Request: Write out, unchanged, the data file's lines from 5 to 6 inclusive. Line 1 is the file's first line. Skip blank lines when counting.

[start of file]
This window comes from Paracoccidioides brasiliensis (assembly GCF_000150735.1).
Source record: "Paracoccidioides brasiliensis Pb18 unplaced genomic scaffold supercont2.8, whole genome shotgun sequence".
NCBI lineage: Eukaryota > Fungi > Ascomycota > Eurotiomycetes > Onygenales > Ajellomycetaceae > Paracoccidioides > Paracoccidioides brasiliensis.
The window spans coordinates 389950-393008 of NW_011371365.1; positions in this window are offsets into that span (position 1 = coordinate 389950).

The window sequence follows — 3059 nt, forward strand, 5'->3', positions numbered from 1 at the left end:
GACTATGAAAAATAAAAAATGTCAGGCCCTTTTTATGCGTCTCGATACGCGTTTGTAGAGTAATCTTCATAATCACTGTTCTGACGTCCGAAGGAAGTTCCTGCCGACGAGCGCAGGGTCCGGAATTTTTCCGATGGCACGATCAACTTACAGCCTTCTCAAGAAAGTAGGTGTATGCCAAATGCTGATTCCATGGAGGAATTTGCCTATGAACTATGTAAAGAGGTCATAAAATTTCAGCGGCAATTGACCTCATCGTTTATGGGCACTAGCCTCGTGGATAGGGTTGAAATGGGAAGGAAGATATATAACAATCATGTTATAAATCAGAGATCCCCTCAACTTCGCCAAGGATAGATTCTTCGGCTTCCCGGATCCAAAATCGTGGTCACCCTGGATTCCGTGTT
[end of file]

The window sequence follows — 3059 nt, forward strand, 5'->3', positions numbered from 1 at the left end:
GACTATGAAAAATAAAAAATGTCAGGCCCTTTTTATGCGTCTCGATACGCGTTTGTAGAGTAATCTTCATAATCACTGTTCTGACGTCCGAAGGAAGTTCCTGCCGACGAGCGCAGGGTCCGGAATTTTTCCGATGGCACGATCAACTTACAGCCTTCTCAAGAAAGTAGGTGTATGCCAAATGCTGATTCCATGGAGGAATTTGCCTATGAACTATGTAAAGAGGTCATAAAATTTCAGCGGCAATTGACCTCATCGTTTATGGGCACTAGCCTCGTGGATAGGGTTGAAATGGGAAGGAAGATATATAACAATCATGTTATAAATCAGAGATCCCCTCAACTTCGCCAAGGATAGATTCTTCGGCTTCCCGGATCCAAAATCGTGGTCACCCTGGATTCCGTGTT